We are pleased to report that your SBE Chapter 34 officers, with lots of support of the New Mexico Broadcasters Association, have been able to deliver on our commitment thus far to hold meetings every other month so this year. Much of this credit also goes to Chapter 34 Vice Chair and Program Chairman Evan Baker and Past Chair and Secretary Scott Arthur. And, as an added bonus, complimentary lunch was part of the deal!
This week is the NMBA annual convention at the Marriott Hotel at I-40 and Louisiana. This year, their staff have put together a particularly attractive program package for the broadcast engineers. On Friday, June 3rd, a webinar about RF radiation will be held during the morning session presented by the leading authority on the subject, RF safety expert Richard Strickland of RF Safety Solutions. The course provides an overview of RF radiation issues and practices for broadcasters. Course content is updated regularly.
The SBE RF Safety Course is designed for chief and assistant chief engineers, transmitter site engineers, ENG and SNG maintenance personnel and management that need to have an understanding of RF safety issues and regulations. A certificate of completion is available to participants who complete the webinar, providing evidence of RF safety awareness training. Also, you’ll have the opportunity to take an exam right after lunch about the course material. You will receive a separate certificate for successful completion of the exam. NMBA will issue those certificates later in June.
And remember: Completion of this webinar from Webinars by SBE qualifies for one credit, identified under Category I of the Recertification Schedule for SBE Certifications.
Registration will be near the ballroom this year. Please stop by and grab your name tag, NMBA gift along with a breakfast burrito and donut. Coffee will be in the room.
The conference room will open at 8am so you can chat with vendors prior to starting the training. There will be WiFi available in the room.
Attorney Frank Jazzo, always entertaining and informative, will join us in the afternoon session.
So, I hope to see you there, registration is at www.nmba.org.
Cord cutters should hope Vizio’s new smart TVs don`t spark a trendPosted in Television on Mar 31, 2016
“Tuner-Free” means extra hardware and hassle for antenna users.
Jared Newman, PC World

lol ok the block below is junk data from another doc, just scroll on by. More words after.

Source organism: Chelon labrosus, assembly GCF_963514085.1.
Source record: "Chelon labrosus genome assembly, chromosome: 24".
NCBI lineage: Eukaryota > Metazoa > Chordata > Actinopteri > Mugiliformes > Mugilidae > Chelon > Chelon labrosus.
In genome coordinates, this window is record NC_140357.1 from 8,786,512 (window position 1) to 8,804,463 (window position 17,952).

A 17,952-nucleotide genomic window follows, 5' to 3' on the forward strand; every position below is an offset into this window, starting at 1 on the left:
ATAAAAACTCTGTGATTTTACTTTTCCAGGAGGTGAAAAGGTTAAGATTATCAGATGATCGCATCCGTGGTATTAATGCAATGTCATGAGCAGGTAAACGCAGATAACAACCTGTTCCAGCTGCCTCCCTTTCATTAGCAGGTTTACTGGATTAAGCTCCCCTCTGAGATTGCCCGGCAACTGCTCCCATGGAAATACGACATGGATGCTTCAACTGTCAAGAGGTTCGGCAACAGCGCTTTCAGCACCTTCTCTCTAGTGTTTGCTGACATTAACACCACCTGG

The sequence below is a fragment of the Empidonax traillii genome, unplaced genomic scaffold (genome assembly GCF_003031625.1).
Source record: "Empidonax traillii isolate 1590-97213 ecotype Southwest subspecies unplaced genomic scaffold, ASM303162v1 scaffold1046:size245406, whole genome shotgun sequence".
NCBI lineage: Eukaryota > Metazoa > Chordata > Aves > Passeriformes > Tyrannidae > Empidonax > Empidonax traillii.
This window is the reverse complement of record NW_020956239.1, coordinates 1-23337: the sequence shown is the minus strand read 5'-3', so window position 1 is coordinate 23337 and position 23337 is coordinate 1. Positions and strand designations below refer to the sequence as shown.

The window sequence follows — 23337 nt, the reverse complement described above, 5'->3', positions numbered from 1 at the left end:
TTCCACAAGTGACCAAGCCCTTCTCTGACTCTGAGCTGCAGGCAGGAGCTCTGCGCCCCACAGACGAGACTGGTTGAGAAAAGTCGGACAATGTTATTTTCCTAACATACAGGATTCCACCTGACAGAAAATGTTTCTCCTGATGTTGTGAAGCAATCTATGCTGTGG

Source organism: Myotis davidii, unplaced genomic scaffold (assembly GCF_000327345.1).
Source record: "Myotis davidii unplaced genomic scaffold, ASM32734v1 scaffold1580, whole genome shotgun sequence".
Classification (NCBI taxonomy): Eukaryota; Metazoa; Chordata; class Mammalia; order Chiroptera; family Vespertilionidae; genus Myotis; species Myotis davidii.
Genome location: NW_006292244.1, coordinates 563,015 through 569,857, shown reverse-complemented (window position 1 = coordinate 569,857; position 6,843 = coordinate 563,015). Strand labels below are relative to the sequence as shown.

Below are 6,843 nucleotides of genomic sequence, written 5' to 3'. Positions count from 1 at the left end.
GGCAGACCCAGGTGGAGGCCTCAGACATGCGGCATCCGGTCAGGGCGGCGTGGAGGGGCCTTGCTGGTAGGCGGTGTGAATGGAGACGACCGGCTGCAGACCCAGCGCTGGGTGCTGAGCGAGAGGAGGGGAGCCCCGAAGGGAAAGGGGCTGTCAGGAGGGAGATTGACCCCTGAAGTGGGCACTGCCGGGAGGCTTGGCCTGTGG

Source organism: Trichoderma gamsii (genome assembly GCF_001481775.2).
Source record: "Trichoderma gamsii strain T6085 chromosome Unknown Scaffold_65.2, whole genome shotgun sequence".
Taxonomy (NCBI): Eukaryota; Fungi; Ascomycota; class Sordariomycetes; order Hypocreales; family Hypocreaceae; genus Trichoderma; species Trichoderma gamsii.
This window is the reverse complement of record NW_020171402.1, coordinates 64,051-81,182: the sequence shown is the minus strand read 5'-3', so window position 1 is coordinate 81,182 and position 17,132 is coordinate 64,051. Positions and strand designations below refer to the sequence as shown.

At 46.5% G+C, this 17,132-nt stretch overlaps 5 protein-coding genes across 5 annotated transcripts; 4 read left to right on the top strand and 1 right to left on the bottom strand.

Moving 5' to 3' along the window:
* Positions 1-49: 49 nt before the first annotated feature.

Vizio is making some bold moves with its latest smart TVs, but the changes aren’t all great for cord cutters.
Replacing the traditional remote control with Google Cast and a dedicated Android tablet is a wonderful idea, but Vizio is also boasting that its SmartCast 4K TVs will be “Tuner-Free.” That means they won’t have ATSC tuners onboard and therefore won’t be able to receive over-the-air (OTA) digital broadcasts from major networks such as ABC, CBS, Fox, NBC, and PBS. If you want to access the free (well, ad-supported) content available from those sources, you’ll need to buy an outboard tuner—along with the antenna you’d need anyway—and connect the tuner to one of the TV’s HDMI inputs. The changes will apply to all of Vizio’s 4K Ultra HD TVs with SmartCast, including the new P-Series and upcoming E- and M-Series sets.
February Meeting place has CHANGED!!Posted in Meetings on Feb 18, 2016
We`ve moved the SBE meeting to the Cumulus Radio Center conference room for February 24th at Noon. Please RSVP to Evan Baker.
The location of Cumulus:
500 4th Street NW
Albuquerque, NM 87102
Stations Must Act Ahead of EAS DeadlinePosted in EAS on Feb 08, 2016
by Susan Ashworth, Radio World
WASHINGTON—A new year brought new deadlines and requirements for U.S. broadcasters in the realm of emergency alerting, including an important July 30 date.
iStockphoto/adventtr A new set of rules and guidelines were adopted when the Federal Communications Commission released its Emergency Alert System Sixth Report and Order in July of last year. Among other things, it established a new national location code, a new EAS Test Reporting System and rules for visual EAS messages. It also formalized requirements for the national periodic test event code. The Report and Order on EAS testing becomes effective July 30.